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A 2019 study found that bright light may protect the heart by increasing the activity of a gene involved in circadian rhythms. Bright light also promotes blood flow to the heart.

Researchers exposed 17 healthy adults to bright light (10,000 LUX, comparable to ambient daylight) for 30 minutes every morning for five days. They collected blood samples from the participants before and after the light exposure at the beginning and end of the intervention.

They found that bright light triggered the activity of PER2, a gene that regulates the body’s circadian rhythms. Activating PER2 protected against hypoxia – a condition in which low oxygen levels (caused by reduced blood flow) can damage the heart. They also found that bright light triggered the release of adenosine, a chemical that plays a role in regulating blood flow.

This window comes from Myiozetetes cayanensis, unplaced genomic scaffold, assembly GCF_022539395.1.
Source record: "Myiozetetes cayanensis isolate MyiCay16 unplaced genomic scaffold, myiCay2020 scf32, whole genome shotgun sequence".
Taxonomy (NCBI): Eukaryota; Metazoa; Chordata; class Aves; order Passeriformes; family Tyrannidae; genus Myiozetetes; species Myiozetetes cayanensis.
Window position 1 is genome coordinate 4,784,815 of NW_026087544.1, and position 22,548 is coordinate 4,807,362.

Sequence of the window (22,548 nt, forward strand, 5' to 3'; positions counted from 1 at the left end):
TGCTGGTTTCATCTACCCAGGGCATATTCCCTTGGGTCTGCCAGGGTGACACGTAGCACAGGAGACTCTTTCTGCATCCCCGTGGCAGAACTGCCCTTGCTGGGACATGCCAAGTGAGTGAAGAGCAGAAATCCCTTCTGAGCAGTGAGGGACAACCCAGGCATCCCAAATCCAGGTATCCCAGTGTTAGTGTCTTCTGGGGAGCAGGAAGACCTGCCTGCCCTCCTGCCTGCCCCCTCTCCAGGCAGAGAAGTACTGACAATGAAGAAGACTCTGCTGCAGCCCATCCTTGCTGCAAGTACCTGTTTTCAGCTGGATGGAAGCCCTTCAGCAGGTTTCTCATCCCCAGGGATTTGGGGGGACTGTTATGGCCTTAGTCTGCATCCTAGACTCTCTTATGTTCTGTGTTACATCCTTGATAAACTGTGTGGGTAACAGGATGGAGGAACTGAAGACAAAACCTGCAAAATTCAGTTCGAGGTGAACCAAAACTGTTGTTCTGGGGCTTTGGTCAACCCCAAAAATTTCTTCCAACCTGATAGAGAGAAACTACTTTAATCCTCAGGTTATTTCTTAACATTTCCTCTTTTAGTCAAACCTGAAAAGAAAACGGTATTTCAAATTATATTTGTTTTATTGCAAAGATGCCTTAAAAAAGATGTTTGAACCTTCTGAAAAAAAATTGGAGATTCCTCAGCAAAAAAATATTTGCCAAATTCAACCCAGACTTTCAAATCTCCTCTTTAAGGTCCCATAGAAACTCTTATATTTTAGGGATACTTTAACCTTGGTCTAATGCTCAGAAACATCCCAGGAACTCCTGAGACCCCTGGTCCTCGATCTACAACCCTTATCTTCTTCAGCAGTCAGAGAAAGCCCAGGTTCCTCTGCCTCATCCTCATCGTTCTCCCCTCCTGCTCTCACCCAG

These findings suggest that bright light exposure activates genes involved in circadian rhythms, potentially improving cardiovascular health. This was a very small study, however, and its findings need to be confirmed in larger groups. However, an abundance of research has shown that bright light exposure promotes sleep, which in turn improves many aspects of human health. Learn more in this clip featuring Dr. Matt Walker.

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